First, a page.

When Tennessee mother Tara Taylor posted a picture of her 3-year old daughter, Rylee, on Facebook, she was just expecting some “likes.” But when several friends looked at the picture, they saw something else besides an adorable little girl: Rylee’s left eye was glowing.
Taylor’s friends alerted her that, while it was probably nothing, a glowing yellow pupil could indicate a vision problem with Rylee, and they encouraged her to make an appointment for her daughter with an eye doctor.
It turns out that Taylor’s Facebook friends helped save Rylee’s left eye from blindness.
After visiting an ophthalmologist, Rylee was diagnosed with Coats disease, a rare degenerative eye disease that usually occurs in childhood, with an onset beginning as early as 12 months. In Coats disease, the eye’s blood vessels are abnormally dilated, twisted, and leaky. These abnormalities prevent the normal blood flow to the retina. Instead, the fluid leaking from the blood vessels causes fluid to build up in the retina.
If enough fluid builds up, it can cause the retina to detach, which equates to a loss of vision. A common sign of Coats disease is a yellow glowing eye captured in flash photography; just what Taylor’s friends saw in her Facebook photo.
Fortunately for Rylee, her condition was caught early enough to prevent a complete loss of vision in her left eye. She now sees an ophthalmologist specializing in retina disorders every few months to receive treatments that help keep Coats disease at bay.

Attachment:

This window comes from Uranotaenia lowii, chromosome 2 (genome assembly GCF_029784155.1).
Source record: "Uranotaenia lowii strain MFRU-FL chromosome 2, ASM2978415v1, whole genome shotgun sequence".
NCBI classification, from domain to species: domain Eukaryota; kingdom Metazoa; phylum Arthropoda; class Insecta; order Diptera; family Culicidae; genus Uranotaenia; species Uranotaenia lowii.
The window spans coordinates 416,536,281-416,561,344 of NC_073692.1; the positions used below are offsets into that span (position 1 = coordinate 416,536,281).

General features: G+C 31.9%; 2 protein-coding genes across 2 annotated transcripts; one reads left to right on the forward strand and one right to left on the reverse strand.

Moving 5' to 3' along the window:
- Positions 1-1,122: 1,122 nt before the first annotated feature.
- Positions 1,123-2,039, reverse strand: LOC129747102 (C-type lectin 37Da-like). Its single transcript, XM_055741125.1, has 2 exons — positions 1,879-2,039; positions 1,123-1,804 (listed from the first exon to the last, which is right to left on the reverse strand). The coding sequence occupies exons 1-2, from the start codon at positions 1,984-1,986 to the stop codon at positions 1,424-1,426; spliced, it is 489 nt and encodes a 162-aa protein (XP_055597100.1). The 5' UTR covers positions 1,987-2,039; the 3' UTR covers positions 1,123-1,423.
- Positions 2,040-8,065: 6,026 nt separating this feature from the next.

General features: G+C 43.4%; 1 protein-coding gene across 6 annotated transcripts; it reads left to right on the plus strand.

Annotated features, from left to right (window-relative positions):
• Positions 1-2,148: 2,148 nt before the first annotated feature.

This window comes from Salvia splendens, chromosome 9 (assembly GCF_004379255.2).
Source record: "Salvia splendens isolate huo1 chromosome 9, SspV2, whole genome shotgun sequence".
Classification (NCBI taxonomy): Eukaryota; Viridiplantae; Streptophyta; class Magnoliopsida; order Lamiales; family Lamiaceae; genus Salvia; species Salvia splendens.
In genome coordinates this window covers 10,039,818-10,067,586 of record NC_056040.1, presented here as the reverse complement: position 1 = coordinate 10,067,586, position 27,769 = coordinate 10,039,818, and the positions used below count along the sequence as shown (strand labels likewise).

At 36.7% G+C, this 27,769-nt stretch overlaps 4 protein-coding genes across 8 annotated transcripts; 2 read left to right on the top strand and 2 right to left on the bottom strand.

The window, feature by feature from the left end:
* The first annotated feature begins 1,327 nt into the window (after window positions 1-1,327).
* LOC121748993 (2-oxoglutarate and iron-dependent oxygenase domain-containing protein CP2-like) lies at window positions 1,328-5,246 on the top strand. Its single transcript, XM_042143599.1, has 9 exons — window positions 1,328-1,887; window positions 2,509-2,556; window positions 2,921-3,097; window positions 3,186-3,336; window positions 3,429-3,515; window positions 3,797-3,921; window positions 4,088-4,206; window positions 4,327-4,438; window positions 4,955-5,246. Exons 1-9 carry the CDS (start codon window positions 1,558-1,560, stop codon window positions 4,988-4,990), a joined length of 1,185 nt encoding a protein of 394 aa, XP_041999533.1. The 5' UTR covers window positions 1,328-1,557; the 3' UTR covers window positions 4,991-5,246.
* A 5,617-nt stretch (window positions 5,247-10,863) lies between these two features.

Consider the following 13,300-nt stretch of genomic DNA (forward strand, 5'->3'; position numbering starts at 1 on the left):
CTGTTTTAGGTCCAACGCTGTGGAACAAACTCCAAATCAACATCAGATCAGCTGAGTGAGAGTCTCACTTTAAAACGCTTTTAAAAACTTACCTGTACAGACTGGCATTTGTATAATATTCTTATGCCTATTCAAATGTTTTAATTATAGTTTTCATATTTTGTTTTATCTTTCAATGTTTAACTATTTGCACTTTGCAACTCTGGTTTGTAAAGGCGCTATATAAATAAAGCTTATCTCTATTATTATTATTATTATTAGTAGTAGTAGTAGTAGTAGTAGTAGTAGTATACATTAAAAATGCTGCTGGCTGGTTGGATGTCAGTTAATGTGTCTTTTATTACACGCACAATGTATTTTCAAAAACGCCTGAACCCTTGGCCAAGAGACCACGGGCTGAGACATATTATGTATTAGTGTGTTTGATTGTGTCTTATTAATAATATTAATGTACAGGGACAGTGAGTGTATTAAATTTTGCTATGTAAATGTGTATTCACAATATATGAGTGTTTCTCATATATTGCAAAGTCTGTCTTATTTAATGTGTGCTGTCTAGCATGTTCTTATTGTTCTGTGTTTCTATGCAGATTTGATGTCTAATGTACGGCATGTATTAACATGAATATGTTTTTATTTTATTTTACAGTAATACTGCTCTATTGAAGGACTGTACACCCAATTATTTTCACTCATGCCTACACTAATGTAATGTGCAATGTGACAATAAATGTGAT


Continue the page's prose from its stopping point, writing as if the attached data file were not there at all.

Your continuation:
According to the American Association for Pediatric Ophthalmology and Strabismus, there are five defined stages of Coats disease, and the type of treatment a patient receives depends on the stage of Coats disease they have:
- Stage 1: Abnormal blood vessels are apparent in the retina, but aren’t yet leaky. An ophthalmologist can treat this stage with laser therapy and some, if not most, vision can be saved.
- Stage 2: The abnormal blood vessels have begun to leak in the retina. Vision may be normal if not much fluid has leaked, or, if a good deal of fluid has built up, vision loss may be severe. Laser therapy and cryotherapy can be used to help save some amount of vision, depending on how significant the fluid buildup is at time of treatment.
- Stage 3: The build of fluid is so significant that it has caused the retina to detach. Depending on the progression of the disease, cyrotherapy or surgery to reattach the retina can be used to help restore some amount of vision.
- Stage 4: The retina is detached and raised pressure in the eye has caused the onset of glaucoma. In this stage, vision is not treatable.
- Stage 5: Blindness occurs and the accompanying glaucoma may be painful.
Coats disease is dangerous to children’s vision precisely because they’re at an age during the disease’s onset that they’re unlikely to express (or are unaware) of any changes to their vision. And while children may receive a vision screening at school, this vision screening may not pickup on potential eye disease, or the school screening may catch a disease like Coats too late.
In addition to any vision screenings, all children should have a comprehensive eye exam, which includes a close evaluation of eye health. The American Optometric Association (AOA) recommends that children have an eye exam at the age of three years, before beginning first grade, and every two years thereafter.